Tuesday, October 17th, 2017

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Chagrin Valley Hunt gallops valiantly into next century

Thanksgiving Day Hunt in Hunting Valley, 2007.

Chagrin Valley Hunt gallops valiantly into next century

By RICHARD ALLAN

Three days a week, mid-summer to early winter, before sunrise, lights flick on in barns throughout the Valley and outlying areas. Trucks are packed with tweed jackets and riding boots polished to a high shine. Excited horses are groomed and saddled, and eager hounds push their noses through the kennel fence. Finally, everyone and everything is loaded into trucks and trailers for another morning of riding to hounds.
What makes this rural scenario remarkable is that 2008 marks the Centennial Season of continuous foxhunting for the Chagrin Valley Hunt. For 100 years, the Hunt has connected those who love the time-honored sport with our lovely Ohio countryside and the spirit of clever hounds and horses.
The initial meet of the Chagrin Valley Hunt was held in Kirtland on November 7, 1908 when 35 riders followed Mr. Windsor T. White, the first CVH Master of Foxhounds (MFH), and his pack of English hounds. The sport proved so popular that within a year a group of prominent businessmen purchased the Maple Leaf Inn, an old stagecoach stop in Gates Mills, and dubbed it the Chagrin Valley Hunt Club. Then in 1911, the hunt hired its first professional huntsman, Percy Edward Cotesworth.
Soon the hunt territory stretched across the eastside of Cleveland, from Coventry Rd. to Rt. 306, and from Kirtland to Chagrin Falls. And shortly instead of riding, the hunters took to “wheels” to get them to the meet on time.
In 1927, a grand tradition was born in America when Mrs. Walter C. White learned of the 8th century legend of St. Hubert of Leige. The story tells of Hubert, a passionate foxhunter who, when hunting with hounds, came upon a stag and envisioned a crucifix in his horns. He renounced the vanities of the world and became the patron saint of “the chase and dogs.” By the late 1800s in France, hounds, huntsmen and spectators would gather in churchyards to be blessed. Mrs. White brought this lovely ceremony home to the Chagrin Valley — thought to be the first Blessing in this country – and is now a regular event for many hunts. Usually the last Saturday in September, The Blessing of the Hunt marks the opening of Formal Season.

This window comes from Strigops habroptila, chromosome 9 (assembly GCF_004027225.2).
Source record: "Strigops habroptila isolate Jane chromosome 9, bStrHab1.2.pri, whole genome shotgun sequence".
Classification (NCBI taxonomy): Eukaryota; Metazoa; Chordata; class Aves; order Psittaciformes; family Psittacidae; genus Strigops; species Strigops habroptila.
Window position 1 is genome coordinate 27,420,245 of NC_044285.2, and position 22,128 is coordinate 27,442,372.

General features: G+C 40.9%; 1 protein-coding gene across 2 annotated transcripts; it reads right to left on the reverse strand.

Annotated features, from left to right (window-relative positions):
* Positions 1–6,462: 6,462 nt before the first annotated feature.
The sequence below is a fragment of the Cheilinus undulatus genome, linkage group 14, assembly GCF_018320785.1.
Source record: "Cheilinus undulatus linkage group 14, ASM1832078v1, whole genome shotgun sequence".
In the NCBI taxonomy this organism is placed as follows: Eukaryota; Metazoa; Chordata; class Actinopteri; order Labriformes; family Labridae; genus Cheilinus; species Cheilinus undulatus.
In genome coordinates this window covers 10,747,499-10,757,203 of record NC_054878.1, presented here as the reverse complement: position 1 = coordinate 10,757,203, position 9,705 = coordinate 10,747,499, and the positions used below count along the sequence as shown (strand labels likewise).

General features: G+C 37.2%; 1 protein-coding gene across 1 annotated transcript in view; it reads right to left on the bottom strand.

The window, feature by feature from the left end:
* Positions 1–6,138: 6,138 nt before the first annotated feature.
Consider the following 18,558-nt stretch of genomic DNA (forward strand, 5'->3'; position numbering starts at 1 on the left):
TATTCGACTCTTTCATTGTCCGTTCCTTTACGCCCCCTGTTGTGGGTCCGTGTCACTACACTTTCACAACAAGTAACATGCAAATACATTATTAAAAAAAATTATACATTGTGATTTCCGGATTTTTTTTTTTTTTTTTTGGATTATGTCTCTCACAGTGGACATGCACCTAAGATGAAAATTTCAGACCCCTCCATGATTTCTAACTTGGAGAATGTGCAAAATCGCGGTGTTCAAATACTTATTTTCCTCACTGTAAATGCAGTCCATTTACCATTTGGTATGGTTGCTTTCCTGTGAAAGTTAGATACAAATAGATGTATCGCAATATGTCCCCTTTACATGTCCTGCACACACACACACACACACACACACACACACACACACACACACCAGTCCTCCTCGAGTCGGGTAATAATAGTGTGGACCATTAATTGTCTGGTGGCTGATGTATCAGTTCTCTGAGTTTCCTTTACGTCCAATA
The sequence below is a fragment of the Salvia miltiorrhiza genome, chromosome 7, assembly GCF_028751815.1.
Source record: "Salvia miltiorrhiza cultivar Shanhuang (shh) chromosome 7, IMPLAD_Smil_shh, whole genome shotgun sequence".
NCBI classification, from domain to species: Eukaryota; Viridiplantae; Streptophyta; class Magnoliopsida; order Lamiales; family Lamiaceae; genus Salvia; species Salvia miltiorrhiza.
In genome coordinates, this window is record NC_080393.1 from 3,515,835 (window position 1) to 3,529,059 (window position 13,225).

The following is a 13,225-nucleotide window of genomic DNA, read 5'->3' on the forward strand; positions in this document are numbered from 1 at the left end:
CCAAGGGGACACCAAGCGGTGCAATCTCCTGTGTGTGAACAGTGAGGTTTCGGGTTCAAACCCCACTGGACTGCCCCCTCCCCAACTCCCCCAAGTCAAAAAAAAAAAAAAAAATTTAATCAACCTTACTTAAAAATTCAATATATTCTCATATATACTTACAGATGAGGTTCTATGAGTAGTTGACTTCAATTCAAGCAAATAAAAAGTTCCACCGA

In 1967, with generosity of the local landowners, the hunt moved from its traditional territory to Middlefield, Burton, Hartsgrove and, of late, Zoar, Ohio. Day-to-day activities of the Chagrin Valley Hunt are handled by Joint Masters of Foxhounds Dick Desberg, Judy McConnell and Howard Meyer. However, it is the professional huntsman Phillip Headdon who is creating a very merry chase this year, with hounds working beautifully through the cropland and woods.
Acting as additional eyes and ears for the huntsman are whippers-in who help with the hounds. Seasoned whippers-in are Will Fraser, Cary Meyer, John Redmond and Masters Judy McConnell and Howard Meyer. The Field, led by Fieldmaster Dick Desberg, is composed of riders of many levels: those who jump (First Flight) and those who choose to circumvent the jumps (Hilltoppers.)
The hounds of the Chagrin Valley Hunt are a pack of English Foxhounds with pedigrees that trace back to the early 1700s. These friendly hounds are counted by the couple, yet each is an individual with a name and personality all his/her own. Hounds quickly learn to heed the huntsman. When a hunt begins, the huntsman will cheer his hounds on using both voice and horn, with a specific meaning to each call. Once on scent, the urging sounds change to the exciting call of “Gone Away!” And when the fox has had his fun, he will slip into his den. Then the huntsman blows “Gone To Ground” and calls his hounds to seek another chase!
The Chagrin Valley Hunt is a warm and welcoming group who consider themselves to be environmentalists and stewards of the land. They are outdoor enthusiasts who love the camaraderie of horses and are thrilled to follow a fine pack of hounds into the countryside… and now into the next century.
For more information about the Chagrin Valley Hunt, please contact the Hunt Office at 440.423.4414.




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